By Michael E. Miller
By Ryan Yousefi
By Kyle Munzenrieder
By Sabrina Rodriguez
By Michael E. Miller
By Carlos Suarez De Jesus
By Luther Campbell
By Kyle Munzenrieder
It seemed the case would be closed when, two days after Beverly's horrible discovery, a 19-year-old drifter named Adam Ezerski, who fit the description of Al's companion, murdered a 39-year-old gay man in Fort Lauderdale.
A national APB went out and, after a 16-day manhunt, the cops cornered and captured Ezerski at a sleazy Reno hotel. Headlines from Los Angeles to New York to Miami trumpeted the quick collar of a serial killer. But Ezerski wasn't the one. Though he quickly admitted to the Lauderdale murder, he denied murdering Al — and the denial was confirmed when neither fingerprints nor the bloody footprint matched the drifter's.
"The media convicted that guy, and they were wrong," says Aventura Police Capt. Skip Washa. "We were back to square one."
Nothing much happened for the next few years. Beverly moved on with her life. Aventura detectives reenacted the crime. In 2002, they briefly considered whether a 26-year-old who had strangled an older man seeking sex in Pompano Beach might be the killer.
A dramatic break came a few years later, when the Miami Dade County crime lab received some surprising information: Two fingerprints detectives had discovered on Al's refrigerator and his Lincoln Mark VIII belonged to a 34-year-old who had worked with Al years before. It's unclear why the lab took so long to make the match, but it was probably because the suspect had been arrested for something else. "When you get a latent print like that," says Washa, "you get excited."
The man agreed to come to the station. Police took a DNA sample and interviewed him. He acknowledged going home with Al not long before the murder. And yes, they had a snack. But the man left after Al requested he clean the apartment in his underwear. That was too strange, he told the cops.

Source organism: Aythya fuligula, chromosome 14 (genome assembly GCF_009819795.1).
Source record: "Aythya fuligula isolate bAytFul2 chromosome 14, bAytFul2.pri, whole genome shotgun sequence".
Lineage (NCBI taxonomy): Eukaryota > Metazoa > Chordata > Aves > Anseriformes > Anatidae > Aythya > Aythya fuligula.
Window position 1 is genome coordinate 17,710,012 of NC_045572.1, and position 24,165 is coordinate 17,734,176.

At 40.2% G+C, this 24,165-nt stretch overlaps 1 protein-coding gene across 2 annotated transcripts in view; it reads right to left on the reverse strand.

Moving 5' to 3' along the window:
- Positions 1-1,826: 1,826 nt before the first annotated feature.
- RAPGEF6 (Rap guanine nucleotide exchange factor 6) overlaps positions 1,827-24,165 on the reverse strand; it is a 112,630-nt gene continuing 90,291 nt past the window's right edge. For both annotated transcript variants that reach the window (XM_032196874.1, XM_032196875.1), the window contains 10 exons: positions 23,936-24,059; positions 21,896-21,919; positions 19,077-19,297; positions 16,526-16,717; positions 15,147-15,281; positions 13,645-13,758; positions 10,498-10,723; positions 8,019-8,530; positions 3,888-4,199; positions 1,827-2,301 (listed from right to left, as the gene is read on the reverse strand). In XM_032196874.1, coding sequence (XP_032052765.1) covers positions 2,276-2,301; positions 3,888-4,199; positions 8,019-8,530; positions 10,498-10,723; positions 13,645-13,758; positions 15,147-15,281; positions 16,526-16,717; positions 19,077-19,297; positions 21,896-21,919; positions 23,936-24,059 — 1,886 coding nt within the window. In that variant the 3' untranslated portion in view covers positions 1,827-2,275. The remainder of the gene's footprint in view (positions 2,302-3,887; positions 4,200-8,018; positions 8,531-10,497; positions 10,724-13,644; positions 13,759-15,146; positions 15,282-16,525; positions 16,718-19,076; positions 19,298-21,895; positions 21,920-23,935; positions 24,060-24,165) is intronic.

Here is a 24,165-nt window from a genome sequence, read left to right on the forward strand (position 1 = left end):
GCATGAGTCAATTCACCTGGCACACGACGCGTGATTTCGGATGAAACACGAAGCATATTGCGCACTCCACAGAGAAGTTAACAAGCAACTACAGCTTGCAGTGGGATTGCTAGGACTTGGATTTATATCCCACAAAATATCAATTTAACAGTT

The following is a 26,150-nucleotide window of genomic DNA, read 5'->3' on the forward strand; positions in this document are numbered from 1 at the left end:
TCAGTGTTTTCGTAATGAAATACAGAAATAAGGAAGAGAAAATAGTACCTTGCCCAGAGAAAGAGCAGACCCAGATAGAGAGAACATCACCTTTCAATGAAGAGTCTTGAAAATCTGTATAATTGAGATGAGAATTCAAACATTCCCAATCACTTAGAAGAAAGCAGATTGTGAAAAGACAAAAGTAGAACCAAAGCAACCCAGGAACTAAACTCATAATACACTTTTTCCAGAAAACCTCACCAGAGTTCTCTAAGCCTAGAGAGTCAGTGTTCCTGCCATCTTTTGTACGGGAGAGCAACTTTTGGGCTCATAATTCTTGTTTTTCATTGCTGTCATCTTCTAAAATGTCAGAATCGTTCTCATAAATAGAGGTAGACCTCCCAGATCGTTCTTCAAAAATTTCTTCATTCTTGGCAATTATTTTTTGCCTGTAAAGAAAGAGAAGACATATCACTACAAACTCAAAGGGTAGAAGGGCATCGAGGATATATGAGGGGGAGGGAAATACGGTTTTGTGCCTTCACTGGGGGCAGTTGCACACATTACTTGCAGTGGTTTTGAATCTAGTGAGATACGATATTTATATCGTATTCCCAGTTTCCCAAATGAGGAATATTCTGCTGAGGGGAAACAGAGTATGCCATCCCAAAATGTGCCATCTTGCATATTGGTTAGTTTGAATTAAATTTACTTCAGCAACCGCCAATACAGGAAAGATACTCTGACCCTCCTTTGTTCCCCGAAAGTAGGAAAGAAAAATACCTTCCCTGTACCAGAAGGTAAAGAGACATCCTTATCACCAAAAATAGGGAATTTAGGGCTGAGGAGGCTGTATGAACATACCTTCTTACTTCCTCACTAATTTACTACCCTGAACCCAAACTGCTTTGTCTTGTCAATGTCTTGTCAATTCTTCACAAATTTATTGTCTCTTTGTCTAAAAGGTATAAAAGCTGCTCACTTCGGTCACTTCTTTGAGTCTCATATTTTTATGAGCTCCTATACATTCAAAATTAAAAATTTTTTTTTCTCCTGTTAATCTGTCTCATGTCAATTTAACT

Investigators interrogated the man from 4:10 to 9:10 p.m. His story checked out. And his DNA didn't match that found in the apartment.
Next, Aventura cops tried something novel. They posted the surveillance video from Publix on YouTube. Though it received tens of thousands of hits, no good tips came in. They were stumped.
In May 2006, the county crime lab called with DNA information. A prisoner in Michigan was a near match to the killer — perhaps a half-brother, they reported. Cumbie asked if he could meet the inmate. Soon Michigan's attorney general issued an opinion: The prisoner's identification shouldn't be released owing to FBI rules.
Driven by empathy for Beverly Sicherer, Aventura detectives soldiered on. On November 30, 2006, they met with U.S. Attorney Alexander Acosta. "We told him all we wanted to do was talk to the guy," Cumbie says. "He said he understood. He'd try." Nothing came of it.
What the Aventura detectives didn't realize at first is that they were in the midst of an escalating national debate about partial DNA matches and so-called familial searches.
For years, states had been collecting DNA data and inputting it into a national database called CODIS. But in an attempt to stop the information from spreading, the data was kept anonymously. The FBI allowed sharing of people's names if there was a perfect DNA match. But if the correspondence was even slightly off, as in Al's case, the agency effectively forbade sharing.
That rule, which was never codified into law, ran into a hard-charging Denver district attorney named Mitch Morrissey. His office had received information similar to Aventura's in three rape cases. Inmates with DNA similar — but not identical — to that found at crime scenes had turned up first in California in 2005 and then in Oregon and Arizona. "We had three violent rapes, and we were looking for leads," Morrissey says. "So we started working on the FBI to get the policy changed. This sort of search is a long shot at best, but it's worth doing."
California Attorney General Jerry Brown made the first dramatic change. Last May, after considering Morrissey's request and others like it, Brown created a protocol for searching the state's DNA database, the world's third largest, for partial matches in cold cases.
Around the same time, an FBI advisory group agreed states should be able to share information related to imperfect DNA matches in some cases. But the FBI left the final decision up to each state.
That's where the roadblock in Al's murder arose.
Many state DNA database administrators, including the Florida Department of Law Enforcement's chief of forensic services, David Coffman, agree that some sharing should be allowed. So far, a handful of states, including Colorado, Oregon, and Arizona, have come up with policies for sharing. Florida is preparing its own rules, Coffman says. But he points out DNA testing for partial matches is far from perfect. In Al's killing, the Michigan inmate might turn out to be no relation to the killer.
Coffman also points out that a follow-up test of the Michigan DNA would be needed to determine whether it belongs to the murderer's sibling. And even then, it would be inconclusive. "We have always shared information in the state," Coffman says. "The question is between states."